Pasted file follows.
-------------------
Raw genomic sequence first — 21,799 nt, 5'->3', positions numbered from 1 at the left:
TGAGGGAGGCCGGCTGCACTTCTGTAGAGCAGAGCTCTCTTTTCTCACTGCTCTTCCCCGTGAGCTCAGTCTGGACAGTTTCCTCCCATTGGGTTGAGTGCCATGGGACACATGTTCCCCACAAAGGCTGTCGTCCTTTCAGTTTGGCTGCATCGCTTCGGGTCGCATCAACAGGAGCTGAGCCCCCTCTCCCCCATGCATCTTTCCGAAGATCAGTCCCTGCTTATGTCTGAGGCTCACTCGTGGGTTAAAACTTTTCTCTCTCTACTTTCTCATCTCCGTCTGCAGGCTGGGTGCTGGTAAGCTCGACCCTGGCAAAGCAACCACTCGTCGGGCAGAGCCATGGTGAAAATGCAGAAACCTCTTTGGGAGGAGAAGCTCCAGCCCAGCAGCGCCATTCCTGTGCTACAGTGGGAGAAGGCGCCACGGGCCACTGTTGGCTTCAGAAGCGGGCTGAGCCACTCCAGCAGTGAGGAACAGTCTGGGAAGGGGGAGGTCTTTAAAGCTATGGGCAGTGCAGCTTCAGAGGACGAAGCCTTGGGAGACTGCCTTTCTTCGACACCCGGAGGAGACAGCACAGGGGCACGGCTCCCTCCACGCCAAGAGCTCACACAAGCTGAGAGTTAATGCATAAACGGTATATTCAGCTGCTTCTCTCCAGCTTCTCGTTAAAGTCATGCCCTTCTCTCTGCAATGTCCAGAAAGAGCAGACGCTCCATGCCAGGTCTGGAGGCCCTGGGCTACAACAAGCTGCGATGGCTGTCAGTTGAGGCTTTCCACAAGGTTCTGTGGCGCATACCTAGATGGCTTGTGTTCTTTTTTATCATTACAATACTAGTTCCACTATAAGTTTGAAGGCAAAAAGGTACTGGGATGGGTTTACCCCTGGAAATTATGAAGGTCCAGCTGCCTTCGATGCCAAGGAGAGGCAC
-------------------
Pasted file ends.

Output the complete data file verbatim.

Raw genomic sequence first — 21,799 nt, 5'->3', positions numbered from 1 at the left:
TGAGGGAGGCCGGCTGCACTTCTGTAGAGCAGAGCTCTCTTTTCTCACTGCTCTTCCCCGTGAGCTCAGTCTGGACAGTTTCCTCCCATTGGGTTGAGTGCCATGGGACACATGTTCCCCACAAAGGCTGTCGTCCTTTCAGTTTGGCTGCATCGCTTCGGGTCGCATCAACAGGAGCTGAGCCCCCTCTCCCCCATGCATCTTTCCGAAGATCAGTCCCTGCTTATGTCTGAGGCTCACTCGTGGGTTAAAACTTTTCTCTCTCTACTTTCTCATCTCCGTCTGCAGGCTGGGTGCTGGTAAGCTCGACCCTGGCAAAGCAACCACTCGTCGGGCAGAGCCATGGTGAAAATGCAGAAACCTCTTTGGGAGGAGAAGCTCCAGCCCAGCAGCGCCATTCCTGTGCTACAGTGGGAGAAGGCGCCACGGGCCACTGTTGGCTTCAGAAGCGGGCTGAGCCACTCCAGCAGTGAGGAACAGTCTGGGAAGGGGGAGGTCTTTAAAGCTATGGGCAGTGCAGCTTCAGAGGACGAAGCCTTGGGAGACTGCCTTTCTTCGACACCCGGAGGAGACAGCACAGGGGCACGGCTCCCTCCACGCCAAGAGCTCACACAAGCTGAGAGTTAATGCATAAACGGTATATTCAGCTGCTTCTCTCCAGCTTCTCGTTAAAGTCATGCCCTTCTCTCTGCAATGTCCAGAAAGAGCAGACGCTCCATGCCAGGTCTGGAGGCCCTGGGCTACAACAAGCTGCGATGGCTGTCAGTTGAGGCTTTCCACAAGGTTCTGTGGCGCATACCTAGATGGCTTGTGTTCTTTTTTATCATTACAATACTAGTTCCACTATAAGTTTGAAGGCAAAAAGGTACTGGGATGGGTTTACCCCTGGAAATTATGAAGGTCCAGCTGCCTTCGATGCCAAGGAGAGGCAC